In all analyses, we find that teen childbearing plays only a small, if any, causal role in children's performance on standardized tests, reported use of marijuana, or fighting. Pre-birth characteristics of teen mothers, birth order, and family size are more important factors in determining this set of outcomes. For other outcomes, namely grade repetition, early sexual initiation, and truancy, the fixed effects and miscarriage analyses produce differing results. Teen childbearing has no sizeable or statistically significant results for any of our outcomes in the miscarriage analysis. However, the fixed effects results suggest teen childbearing is associated with grade retention in school, school truancy, and possibly with early initiation of sexual activity. We interpret these differing results to suggest that teen mothers share more in common with other young women who conceive, but due to miscarriage, do not carry their pregnancies to term than they do with their own siblings who delay childbearing. It is these commonalities that appear to drive the zero-order association between early fertility and several negative behavioral consequences for off-spring.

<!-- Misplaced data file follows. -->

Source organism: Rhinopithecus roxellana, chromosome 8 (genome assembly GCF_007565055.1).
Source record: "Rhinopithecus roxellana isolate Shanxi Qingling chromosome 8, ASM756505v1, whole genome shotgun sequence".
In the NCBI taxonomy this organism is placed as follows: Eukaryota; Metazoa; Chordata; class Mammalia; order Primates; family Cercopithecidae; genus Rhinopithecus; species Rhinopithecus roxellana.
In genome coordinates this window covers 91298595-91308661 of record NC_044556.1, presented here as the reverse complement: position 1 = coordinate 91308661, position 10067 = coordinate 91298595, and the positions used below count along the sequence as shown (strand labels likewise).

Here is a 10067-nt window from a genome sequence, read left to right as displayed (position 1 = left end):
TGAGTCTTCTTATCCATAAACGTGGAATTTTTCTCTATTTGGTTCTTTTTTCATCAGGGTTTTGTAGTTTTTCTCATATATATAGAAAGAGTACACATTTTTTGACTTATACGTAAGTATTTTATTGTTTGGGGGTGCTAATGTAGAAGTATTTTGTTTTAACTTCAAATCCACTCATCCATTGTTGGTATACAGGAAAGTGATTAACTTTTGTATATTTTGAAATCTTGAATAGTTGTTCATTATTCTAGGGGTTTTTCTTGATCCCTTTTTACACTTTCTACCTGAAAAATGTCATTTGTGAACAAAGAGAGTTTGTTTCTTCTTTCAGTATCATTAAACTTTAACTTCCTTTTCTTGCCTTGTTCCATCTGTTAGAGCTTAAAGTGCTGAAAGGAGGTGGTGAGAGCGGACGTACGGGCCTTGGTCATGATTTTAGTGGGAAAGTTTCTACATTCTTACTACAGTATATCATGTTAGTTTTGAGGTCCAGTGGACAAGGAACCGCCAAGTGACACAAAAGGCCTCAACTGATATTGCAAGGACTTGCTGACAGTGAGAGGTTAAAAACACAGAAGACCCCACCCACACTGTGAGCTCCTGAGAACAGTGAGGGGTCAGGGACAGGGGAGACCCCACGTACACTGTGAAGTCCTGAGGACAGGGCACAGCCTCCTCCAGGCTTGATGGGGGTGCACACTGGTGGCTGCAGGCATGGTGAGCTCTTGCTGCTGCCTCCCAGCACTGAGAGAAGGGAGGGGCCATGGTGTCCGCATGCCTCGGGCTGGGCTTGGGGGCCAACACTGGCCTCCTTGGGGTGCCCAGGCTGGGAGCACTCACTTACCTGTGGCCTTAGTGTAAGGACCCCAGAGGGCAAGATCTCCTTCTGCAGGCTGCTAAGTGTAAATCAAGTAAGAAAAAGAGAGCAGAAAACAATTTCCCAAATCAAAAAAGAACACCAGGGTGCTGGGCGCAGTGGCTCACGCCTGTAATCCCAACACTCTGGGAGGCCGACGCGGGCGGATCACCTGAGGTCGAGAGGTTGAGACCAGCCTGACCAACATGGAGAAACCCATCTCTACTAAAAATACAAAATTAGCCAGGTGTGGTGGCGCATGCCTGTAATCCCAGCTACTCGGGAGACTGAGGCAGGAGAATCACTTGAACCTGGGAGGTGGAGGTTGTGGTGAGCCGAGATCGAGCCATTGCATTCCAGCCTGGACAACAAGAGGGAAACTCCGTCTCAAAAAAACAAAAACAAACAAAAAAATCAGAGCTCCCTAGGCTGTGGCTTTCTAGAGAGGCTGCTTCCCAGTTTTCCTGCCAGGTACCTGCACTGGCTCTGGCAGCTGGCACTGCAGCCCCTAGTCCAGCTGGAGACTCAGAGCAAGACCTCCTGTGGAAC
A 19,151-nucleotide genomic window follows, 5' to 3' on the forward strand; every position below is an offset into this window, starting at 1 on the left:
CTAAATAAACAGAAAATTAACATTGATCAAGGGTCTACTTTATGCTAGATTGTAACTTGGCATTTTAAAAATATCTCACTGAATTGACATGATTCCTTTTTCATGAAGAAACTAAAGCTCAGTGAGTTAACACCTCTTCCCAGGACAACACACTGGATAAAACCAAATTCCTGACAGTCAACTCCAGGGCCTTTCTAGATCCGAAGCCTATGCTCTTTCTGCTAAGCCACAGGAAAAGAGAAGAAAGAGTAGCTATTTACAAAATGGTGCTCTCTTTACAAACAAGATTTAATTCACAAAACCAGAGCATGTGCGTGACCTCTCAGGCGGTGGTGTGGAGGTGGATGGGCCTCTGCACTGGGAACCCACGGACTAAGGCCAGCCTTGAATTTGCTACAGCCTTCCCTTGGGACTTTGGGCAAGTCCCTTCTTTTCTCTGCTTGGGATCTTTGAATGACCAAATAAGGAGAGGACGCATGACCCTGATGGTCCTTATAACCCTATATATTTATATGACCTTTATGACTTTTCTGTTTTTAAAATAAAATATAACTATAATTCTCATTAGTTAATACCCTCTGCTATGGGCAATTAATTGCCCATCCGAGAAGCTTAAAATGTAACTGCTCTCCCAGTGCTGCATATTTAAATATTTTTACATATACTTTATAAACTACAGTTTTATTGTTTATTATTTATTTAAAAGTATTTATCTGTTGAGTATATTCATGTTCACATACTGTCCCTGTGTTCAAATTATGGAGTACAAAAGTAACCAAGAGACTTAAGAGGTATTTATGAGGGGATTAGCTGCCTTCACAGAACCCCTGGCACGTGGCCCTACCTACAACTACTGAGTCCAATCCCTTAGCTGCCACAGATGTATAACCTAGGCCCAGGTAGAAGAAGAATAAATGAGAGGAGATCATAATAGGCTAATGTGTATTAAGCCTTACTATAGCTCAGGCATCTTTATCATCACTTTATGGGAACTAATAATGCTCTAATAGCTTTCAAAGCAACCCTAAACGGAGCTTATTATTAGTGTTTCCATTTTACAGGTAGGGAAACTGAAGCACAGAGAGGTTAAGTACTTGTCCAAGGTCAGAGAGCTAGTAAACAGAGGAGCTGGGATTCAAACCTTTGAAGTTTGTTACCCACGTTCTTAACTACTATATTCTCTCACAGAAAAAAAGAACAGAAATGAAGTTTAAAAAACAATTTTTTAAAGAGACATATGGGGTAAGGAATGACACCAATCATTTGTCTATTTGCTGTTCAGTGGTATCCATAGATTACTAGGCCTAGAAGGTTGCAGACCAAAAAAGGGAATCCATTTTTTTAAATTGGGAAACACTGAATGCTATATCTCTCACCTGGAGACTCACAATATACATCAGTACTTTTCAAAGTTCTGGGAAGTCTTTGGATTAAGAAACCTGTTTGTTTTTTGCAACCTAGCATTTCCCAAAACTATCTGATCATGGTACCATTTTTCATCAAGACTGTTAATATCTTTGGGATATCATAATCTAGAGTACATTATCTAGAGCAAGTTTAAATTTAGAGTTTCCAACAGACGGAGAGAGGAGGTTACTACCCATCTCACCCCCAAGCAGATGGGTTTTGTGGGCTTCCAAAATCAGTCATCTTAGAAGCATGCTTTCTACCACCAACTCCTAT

Bibliography Citation
Levine, Judith A., Clifton R. Emery and Harold Pollack. "The Well-Being of Children Born to Teen Mothers: Multiple Approaches to Assessing the Causal Links." Presented: Miami, FL, Society for Social Work Research 9th Annual Meeting, 2004.
3. Levine, Judith A.
Pollack, Harold
The Well-Being of Children Born to Teen Mothers: Multiple Approaches to Assessing the Causal Links
Working Paper 288, Joint Center for Poverty Research, April 2002.